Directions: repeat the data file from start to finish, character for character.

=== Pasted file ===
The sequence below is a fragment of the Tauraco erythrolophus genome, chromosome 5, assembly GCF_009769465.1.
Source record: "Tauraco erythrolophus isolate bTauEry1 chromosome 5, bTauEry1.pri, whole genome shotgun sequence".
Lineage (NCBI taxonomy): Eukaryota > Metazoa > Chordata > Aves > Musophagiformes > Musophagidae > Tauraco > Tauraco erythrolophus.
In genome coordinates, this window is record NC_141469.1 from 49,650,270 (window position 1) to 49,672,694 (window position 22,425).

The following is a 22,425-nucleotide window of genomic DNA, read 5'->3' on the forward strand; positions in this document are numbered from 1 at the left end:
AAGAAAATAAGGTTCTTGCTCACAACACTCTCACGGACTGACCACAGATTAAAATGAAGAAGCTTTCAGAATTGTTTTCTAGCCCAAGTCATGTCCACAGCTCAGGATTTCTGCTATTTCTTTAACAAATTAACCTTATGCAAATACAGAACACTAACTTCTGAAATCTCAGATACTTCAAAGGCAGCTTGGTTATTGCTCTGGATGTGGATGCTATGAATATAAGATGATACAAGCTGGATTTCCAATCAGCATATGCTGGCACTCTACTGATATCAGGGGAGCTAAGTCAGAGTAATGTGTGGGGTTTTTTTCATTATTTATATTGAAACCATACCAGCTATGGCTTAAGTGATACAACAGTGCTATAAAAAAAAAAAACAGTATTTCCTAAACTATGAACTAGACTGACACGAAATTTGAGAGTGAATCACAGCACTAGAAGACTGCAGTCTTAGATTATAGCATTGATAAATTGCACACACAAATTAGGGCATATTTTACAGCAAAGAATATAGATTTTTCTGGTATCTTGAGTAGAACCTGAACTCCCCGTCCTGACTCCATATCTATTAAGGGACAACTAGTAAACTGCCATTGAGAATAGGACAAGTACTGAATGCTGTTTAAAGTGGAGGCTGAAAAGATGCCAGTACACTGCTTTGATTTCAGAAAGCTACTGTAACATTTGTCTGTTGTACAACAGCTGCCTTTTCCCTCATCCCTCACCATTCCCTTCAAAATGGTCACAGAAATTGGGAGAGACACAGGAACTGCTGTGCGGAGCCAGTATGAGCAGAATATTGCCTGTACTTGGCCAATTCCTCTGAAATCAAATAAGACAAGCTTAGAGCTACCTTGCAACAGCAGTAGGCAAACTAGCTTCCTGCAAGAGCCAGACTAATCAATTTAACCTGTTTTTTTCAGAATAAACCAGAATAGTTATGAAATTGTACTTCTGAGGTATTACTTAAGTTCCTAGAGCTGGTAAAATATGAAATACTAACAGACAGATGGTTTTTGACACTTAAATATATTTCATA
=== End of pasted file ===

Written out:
The sequence below is a fragment of the Tauraco erythrolophus genome, chromosome 5, assembly GCF_009769465.1.
Source record: "Tauraco erythrolophus isolate bTauEry1 chromosome 5, bTauEry1.pri, whole genome shotgun sequence".
Lineage (NCBI taxonomy): Eukaryota > Metazoa > Chordata > Aves > Musophagiformes > Musophagidae > Tauraco > Tauraco erythrolophus.
In genome coordinates, this window is record NC_141469.1 from 49,650,270 (window position 1) to 49,672,694 (window position 22,425).

The following is a 22,425-nucleotide window of genomic DNA, read 5'->3' on the forward strand; positions in this document are numbered from 1 at the left end:
AAGAAAATAAGGTTCTTGCTCACAACACTCTCACGGACTGACCACAGATTAAAATGAAGAAGCTTTCAGAATTGTTTTCTAGCCCAAGTCATGTCCACAGCTCAGGATTTCTGCTATTTCTTTAACAAATTAACCTTATGCAAATACAGAACACTAACTTCTGAAATCTCAGATACTTCAAAGGCAGCTTGGTTATTGCTCTGGATGTGGATGCTATGAATATAAGATGATACAAGCTGGATTTCCAATCAGCATATGCTGGCACTCTACTGATATCAGGGGAGCTAAGTCAGAGTAATGTGTGGGGTTTTTTTCATTATTTATATTGAAACCATACCAGCTATGGCTTAAGTGATACAACAGTGCTATAAAAAAAAAAAACAGTATTTCCTAAACTATGAACTAGACTGACACGAAATTTGAGAGTGAATCACAGCACTAGAAGACTGCAGTCTTAGATTATAGCATTGATAAATTGCACACACAAATTAGGGCATATTTTACAGCAAAGAATATAGATTTTTCTGGTATCTTGAGTAGAACCTGAACTCCCCGTCCTGACTCCATATCTATTAAGGGACAACTAGTAAACTGCCATTGAGAATAGGACAAGTACTGAATGCTGTTTAAAGTGGAGGCTGAAAAGATGCCAGTACACTGCTTTGATTTCAGAAAGCTACTGTAACATTTGTCTGTTGTACAACAGCTGCCTTTTCCCTCATCCCTCACCATTCCCTTCAAAATGGTCACAGAAATTGGGAGAGACACAGGAACTGCTGTGCGGAGCCAGTATGAGCAGAATATTGCCTGTACTTGGCCAATTCCTCTGAAATCAAATAAGACAAGCTTAGAGCTACCTTGCAACAGCAGTAGGCAAACTAGCTTCCTGCAAGAGCCAGACTAATCAATTTAACCTGTTTTTTTCAGAATAAACCAGAATAGTTATGAAATTGTACTTCTGAGGTATTACTTAAGTTCCTAGAGCTGGTAAAATATGAAATACTAACAGACAGATGGTTTTTGACACTTAAATATATTTCATA